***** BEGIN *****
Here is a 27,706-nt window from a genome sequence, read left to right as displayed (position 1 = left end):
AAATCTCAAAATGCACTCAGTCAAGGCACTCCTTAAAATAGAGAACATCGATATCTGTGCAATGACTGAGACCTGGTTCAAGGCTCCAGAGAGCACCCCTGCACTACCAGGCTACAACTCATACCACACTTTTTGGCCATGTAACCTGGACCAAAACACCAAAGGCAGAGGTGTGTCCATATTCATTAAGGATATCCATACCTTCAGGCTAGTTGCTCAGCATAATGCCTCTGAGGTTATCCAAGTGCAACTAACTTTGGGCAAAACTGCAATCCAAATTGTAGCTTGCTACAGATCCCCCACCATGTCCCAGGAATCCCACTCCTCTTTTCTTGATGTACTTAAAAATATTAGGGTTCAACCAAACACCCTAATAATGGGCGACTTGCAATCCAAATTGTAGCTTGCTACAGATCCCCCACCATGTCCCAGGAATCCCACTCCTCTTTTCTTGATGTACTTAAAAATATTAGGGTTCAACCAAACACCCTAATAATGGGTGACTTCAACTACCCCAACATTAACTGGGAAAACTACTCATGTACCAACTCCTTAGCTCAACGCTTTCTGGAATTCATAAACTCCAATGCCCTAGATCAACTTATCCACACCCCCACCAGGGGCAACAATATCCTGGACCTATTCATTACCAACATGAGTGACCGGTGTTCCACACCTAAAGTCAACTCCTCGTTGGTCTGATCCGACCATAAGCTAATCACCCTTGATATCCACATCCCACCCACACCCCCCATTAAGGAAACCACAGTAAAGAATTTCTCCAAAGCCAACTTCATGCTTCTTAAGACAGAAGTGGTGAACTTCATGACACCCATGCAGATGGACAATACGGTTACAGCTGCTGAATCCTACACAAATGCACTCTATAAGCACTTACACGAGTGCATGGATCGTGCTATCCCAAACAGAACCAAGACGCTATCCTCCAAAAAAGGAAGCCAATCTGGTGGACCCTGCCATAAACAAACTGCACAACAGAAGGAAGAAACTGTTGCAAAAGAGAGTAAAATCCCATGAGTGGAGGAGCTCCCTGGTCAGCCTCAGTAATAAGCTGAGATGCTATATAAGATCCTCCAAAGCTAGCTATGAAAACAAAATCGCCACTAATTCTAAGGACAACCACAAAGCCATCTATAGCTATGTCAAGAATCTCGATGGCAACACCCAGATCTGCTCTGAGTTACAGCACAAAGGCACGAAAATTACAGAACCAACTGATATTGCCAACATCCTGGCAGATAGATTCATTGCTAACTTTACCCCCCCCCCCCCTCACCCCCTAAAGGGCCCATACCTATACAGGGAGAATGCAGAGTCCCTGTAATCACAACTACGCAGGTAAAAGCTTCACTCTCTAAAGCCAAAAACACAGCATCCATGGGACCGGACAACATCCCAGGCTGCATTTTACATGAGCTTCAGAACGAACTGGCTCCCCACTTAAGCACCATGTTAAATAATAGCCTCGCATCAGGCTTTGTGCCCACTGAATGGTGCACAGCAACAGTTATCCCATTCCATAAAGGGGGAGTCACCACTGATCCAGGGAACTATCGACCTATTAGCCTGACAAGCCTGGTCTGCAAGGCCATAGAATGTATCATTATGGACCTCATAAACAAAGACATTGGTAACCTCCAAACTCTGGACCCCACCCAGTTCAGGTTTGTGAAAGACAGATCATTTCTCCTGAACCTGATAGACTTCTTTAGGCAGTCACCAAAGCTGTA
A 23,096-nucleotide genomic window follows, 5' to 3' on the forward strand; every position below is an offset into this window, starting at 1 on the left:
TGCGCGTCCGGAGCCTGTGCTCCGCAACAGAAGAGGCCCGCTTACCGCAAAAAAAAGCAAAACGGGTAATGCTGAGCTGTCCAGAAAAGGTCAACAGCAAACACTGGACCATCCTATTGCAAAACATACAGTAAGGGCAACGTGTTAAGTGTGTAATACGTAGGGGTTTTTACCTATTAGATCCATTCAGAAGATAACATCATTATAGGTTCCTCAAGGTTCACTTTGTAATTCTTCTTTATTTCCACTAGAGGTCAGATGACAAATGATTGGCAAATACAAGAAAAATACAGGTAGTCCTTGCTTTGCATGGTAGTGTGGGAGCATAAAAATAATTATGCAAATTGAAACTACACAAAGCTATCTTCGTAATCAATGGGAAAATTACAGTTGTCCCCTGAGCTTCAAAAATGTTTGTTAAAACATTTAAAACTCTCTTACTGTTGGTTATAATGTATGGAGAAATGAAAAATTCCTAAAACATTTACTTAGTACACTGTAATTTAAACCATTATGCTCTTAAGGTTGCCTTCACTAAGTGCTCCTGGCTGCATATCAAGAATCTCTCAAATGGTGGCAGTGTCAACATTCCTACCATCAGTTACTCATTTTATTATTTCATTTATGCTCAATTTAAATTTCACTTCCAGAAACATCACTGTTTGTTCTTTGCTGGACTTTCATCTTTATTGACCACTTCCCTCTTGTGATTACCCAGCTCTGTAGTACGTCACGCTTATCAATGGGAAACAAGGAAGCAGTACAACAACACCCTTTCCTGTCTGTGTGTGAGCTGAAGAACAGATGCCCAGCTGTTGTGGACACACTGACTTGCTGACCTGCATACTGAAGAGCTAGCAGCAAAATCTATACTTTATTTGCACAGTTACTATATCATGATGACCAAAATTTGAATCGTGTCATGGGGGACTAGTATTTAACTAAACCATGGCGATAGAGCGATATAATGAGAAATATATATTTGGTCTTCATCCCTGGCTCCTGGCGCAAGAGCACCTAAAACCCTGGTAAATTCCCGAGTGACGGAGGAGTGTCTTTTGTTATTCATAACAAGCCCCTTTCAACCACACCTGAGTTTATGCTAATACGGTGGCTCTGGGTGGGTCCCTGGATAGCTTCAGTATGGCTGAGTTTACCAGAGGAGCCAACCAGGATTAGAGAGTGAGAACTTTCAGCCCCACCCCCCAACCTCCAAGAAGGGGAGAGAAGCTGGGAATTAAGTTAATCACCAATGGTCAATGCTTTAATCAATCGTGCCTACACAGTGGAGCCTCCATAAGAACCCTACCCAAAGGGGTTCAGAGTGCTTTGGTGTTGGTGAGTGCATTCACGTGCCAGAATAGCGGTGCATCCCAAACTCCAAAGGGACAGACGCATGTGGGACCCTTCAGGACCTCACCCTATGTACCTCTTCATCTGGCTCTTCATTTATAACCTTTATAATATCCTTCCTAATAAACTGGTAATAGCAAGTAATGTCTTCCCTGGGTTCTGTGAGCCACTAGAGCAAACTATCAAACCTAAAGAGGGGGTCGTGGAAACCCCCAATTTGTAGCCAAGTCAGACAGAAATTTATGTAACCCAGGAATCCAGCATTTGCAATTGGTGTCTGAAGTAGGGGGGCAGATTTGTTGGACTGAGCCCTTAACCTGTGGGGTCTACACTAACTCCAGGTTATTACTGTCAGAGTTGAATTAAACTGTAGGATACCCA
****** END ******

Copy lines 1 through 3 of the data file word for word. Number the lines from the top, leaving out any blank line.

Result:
Here is a 27,706-nt window from a genome sequence, read left to right as displayed (position 1 = left end):
AAATCTCAAAATGCACTCAGTCAAGGCACTCCTTAAAATAGAGAACATCGATATCTGTGCAATGACTGAGACCTGGTTCAAGGCTCCAGAGAGCACCCCTGCACTACCAGGCTACAACTCATACCACACTTTTTGGCCATGTAACCTGGACCAAAACACCAAAGGCAGAGGTGTGTCCATATTCATTAAGGATATCCATACCTTCAGGCTAGTTGCTCAGCATAATGCCTCTGAGGTTATCCAAGTGCAACTAACTTTGGGCAAAACTGCAATCCAAATTGTAGCTTGCTACAGATCCCCCACCATGTCCCAGGAATCCCACTCCTCTTTTCTTGATGTACTTAAAAATATTAGGGTTCAACCAAACACCCTAATAATGGGCGACTTGCAATCCAAATTGTAGCTTGCTACAGATCCCCCACCATGTCCCAGGAATCCCACTCCTCTTTTCTTGATGTACTTAAAAATATTAGGGTTCAACCAAACACCCTAATAATGGGTGACTTCAACTACCCCAACATTAACTGGGAAAACTACTCATGTACCAACTCCTTAGCTCAACGCTTTCTGGAATTCATAAACTCCAATGCCCTAGATCAACTTATCCACACCCCCACCAGGGGCAACAATATCCTGGACCTATTCATTACCAACATGAGTGACCGGTGTTCCACACCTAAAGTCAACTCCTCGTTGGTCTGATCCGACCATAAGCTAATCACCCTTGATATCCACATCCCACCCACACCCCCCATTAAGGAAACCACAGTAAAGAATTTCTCCAAAGCCAACTTCATGCTTCTTAAGACAGAAGTGGTGAACTTCATGACACCCATGCAGATGGACAATACGGTTACAGCTGCTGAATCCTACACAAATGCACTCTATAAGCACTTACACGAGTGCATGGATCGTGCTATCCCAAACAGAACCAAGACGCTATCCTCCAAAAAAGGAAGCCAATCTGGTGGACCCTGCCATAAACAAACTGCACAACAGAAGGAAGAAACTGTTGCAAAAGAGAGTAAAATCCCATGAGTGGAGGAGCTCCCTGGTCAGCCTCAGTAATAAGCTGAGATGCTATATAAGATCCTCCAAAGCTAGCTATGAAAACAAAATCGCCACTAATTCTAAGGACAACCACAAAGCCATCTATAGCTATGTCAAGAATCTCGATGGCAACACCCAGATCTGCTCTGAGTTACAGCACAAAGGCACGAAAATTACAGAACCAACTGATATTGCCAACATCCTGGCAGATAGATTCATTGCTAACTTTACCCCCCCCCCCCCTCACCCCCTAAAGGGCCCATACCTATACAGGGAGAATGCAGAGTCCCTGTAATCACAACTACGCAGGTAAAAGCTTCACTCTCTAAAGCCAAAAACACAGCATCCATGGGACCGGACAACATCCCAGGCTGCATTTTACATGAGCTTCAGAACGAACTGGCTCCCCACTTAAGCACCATGTTAAATAATAGCCTCGCATCAGGCTTTGTGCCCACTGAATGGTGCACAGCAACAGTTATCCCATTCCATAAAGGGGGAGTCACCACTGATCCAGGGAACTATCGACCTATTAGCCTGACAAGCCTGGTCTGCAAGGCCATAGAATGTATCATTATGGACCTCATAAACAAAGACATTGGTAACCTCCAAACTCTGGACCCCACCCAGTTCAGGTTTGTGAAAGACAGATCATTTCTCCTGAACCTGATAGACTTCTTTAGGCAGTCACCAAAGCTGTA
A 23,096-nucleotide genomic window follows, 5' to 3' on the forward strand; every position below is an offset into this window, starting at 1 on the left: